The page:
NH officials told: Do not expand Medicaid
While one expert told the nine-member commission that she sees no reason a state would want to expand Medicaid eligibility, others said it would save money over time through preventative care and the decline in the use of expensive emergency room services.
But Lynda Flowers, senior policy advisor for AARP, said expanding Medicaid to include adults, particularly those between 45 and 64 years old would reduce future costs by keeping that population healthy longer.
“There are people in your state that are not accessing critical health services,” Flowers said. “If they are not treated, they come into Medicare with chronic health needs and that is very costly.”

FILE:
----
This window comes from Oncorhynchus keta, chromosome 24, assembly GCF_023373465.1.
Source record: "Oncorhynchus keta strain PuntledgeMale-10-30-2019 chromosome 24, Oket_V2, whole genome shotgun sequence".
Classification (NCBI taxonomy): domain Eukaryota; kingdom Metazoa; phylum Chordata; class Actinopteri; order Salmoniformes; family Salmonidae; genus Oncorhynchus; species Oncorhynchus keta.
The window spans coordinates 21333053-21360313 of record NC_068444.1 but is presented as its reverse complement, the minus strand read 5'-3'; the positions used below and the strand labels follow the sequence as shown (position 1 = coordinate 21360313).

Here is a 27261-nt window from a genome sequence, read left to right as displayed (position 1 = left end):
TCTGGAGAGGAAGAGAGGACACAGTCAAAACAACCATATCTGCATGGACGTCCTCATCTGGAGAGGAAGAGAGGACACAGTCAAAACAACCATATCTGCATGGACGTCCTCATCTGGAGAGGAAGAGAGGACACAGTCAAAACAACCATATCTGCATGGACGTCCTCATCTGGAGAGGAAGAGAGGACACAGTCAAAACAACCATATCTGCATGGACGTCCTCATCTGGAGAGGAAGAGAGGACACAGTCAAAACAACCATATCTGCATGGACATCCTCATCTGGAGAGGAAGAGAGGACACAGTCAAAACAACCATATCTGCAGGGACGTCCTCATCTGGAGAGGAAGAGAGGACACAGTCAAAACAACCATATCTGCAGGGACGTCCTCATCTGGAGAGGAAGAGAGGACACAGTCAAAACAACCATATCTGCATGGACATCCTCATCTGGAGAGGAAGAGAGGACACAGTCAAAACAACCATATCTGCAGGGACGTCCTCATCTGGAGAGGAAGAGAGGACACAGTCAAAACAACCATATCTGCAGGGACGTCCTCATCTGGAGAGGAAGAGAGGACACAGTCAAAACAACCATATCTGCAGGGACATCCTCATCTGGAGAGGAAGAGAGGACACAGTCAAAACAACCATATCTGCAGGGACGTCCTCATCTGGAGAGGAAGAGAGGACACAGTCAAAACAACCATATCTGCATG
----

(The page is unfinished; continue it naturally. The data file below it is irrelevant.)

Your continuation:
Does the state want to maximize access to health care and health outcomes, or minimize the roll of state government and the federal dollars flowing to the state, Norton asked, or does it want to minimize state dollars while maximizing federal dollars, health coverage, and the use of private insurers? He said without setting goals, it is difficult to decide on what models would be best for the state and in deciding if better health for citizens and the community outweighs the money spent on the program.
Deb Fournier of the N.H. Fiscal Policy Institute presented several options for the state that would be cost effective, including paying the premiums for the private insurance coverage someone already has, although they are eligible to be on Medicaid.
The commission has an Oct. 15 deadline to issue its recommendations.
- With non-critical federal services shutting down and no budget deal in sight, whom do you blame for the impasse?
- Both are to blame
- Total Votes: 2194
Shaheen, Ayotte split on House budget plan